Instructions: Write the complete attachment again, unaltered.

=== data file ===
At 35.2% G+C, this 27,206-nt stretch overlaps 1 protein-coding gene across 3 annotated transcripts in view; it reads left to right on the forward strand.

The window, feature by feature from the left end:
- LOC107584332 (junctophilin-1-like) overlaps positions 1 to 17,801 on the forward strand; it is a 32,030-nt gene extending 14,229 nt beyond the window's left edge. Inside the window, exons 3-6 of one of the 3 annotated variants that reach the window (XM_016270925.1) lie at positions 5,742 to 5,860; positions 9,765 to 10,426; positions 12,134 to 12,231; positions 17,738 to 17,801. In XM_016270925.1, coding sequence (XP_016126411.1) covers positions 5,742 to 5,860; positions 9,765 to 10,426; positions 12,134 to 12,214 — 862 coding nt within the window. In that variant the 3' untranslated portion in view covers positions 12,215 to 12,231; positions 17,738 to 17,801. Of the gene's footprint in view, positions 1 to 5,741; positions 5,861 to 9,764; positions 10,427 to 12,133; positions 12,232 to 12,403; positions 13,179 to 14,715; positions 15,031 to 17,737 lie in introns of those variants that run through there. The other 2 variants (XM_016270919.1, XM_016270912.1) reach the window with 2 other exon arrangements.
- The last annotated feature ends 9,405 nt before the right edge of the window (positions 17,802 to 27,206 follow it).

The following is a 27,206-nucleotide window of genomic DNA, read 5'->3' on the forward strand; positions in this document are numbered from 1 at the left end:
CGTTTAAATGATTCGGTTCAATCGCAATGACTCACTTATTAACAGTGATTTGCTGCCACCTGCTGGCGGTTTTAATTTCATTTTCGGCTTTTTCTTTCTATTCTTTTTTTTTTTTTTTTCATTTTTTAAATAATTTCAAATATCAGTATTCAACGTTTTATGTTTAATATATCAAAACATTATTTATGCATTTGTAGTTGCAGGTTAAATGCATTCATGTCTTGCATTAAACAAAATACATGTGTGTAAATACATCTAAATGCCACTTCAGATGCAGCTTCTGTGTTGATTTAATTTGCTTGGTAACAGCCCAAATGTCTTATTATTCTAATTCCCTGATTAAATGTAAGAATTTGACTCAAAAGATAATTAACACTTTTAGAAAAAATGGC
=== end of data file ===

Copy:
At 35.2% G+C, this 27,206-nt stretch overlaps 1 protein-coding gene across 3 annotated transcripts in view; it reads left to right on the forward strand.

The window, feature by feature from the left end:
- LOC107584332 (junctophilin-1-like) overlaps positions 1 to 17,801 on the forward strand; it is a 32,030-nt gene extending 14,229 nt beyond the window's left edge. Inside the window, exons 3-6 of one of the 3 annotated variants that reach the window (XM_016270925.1) lie at positions 5,742 to 5,860; positions 9,765 to 10,426; positions 12,134 to 12,231; positions 17,738 to 17,801. In XM_016270925.1, coding sequence (XP_016126411.1) covers positions 5,742 to 5,860; positions 9,765 to 10,426; positions 12,134 to 12,214 — 862 coding nt within the window. In that variant the 3' untranslated portion in view covers positions 12,215 to 12,231; positions 17,738 to 17,801. Of the gene's footprint in view, positions 1 to 5,741; positions 5,861 to 9,764; positions 10,427 to 12,133; positions 12,232 to 12,403; positions 13,179 to 14,715; positions 15,031 to 17,737 lie in introns of those variants that run through there. The other 2 variants (XM_016270919.1, XM_016270912.1) reach the window with 2 other exon arrangements.
- The last annotated feature ends 9,405 nt before the right edge of the window (positions 17,802 to 27,206 follow it).

The following is a 27,206-nucleotide window of genomic DNA, read 5'->3' on the forward strand; positions in this document are numbered from 1 at the left end:
CGTTTAAATGATTCGGTTCAATCGCAATGACTCACTTATTAACAGTGATTTGCTGCCACCTGCTGGCGGTTTTAATTTCATTTTCGGCTTTTTCTTTCTATTCTTTTTTTTTTTTTTTTCATTTTTTAAATAATTTCAAATATCAGTATTCAACGTTTTATGTTTAATATATCAAAACATTATTTATGCATTTGTAGTTGCAGGTTAAATGCATTCATGTCTTGCATTAAACAAAATACATGTGTGTAAATACATCTAAATGCCACTTCAGATGCAGCTTCTGTGTTGATTTAATTTGCTTGGTAACAGCCCAAATGTCTTATTATTCTAATTCCCTGATTAAATGTAAGAATTTGACTCAAAAGATAATTAACACTTTTAGAAAAAATGGC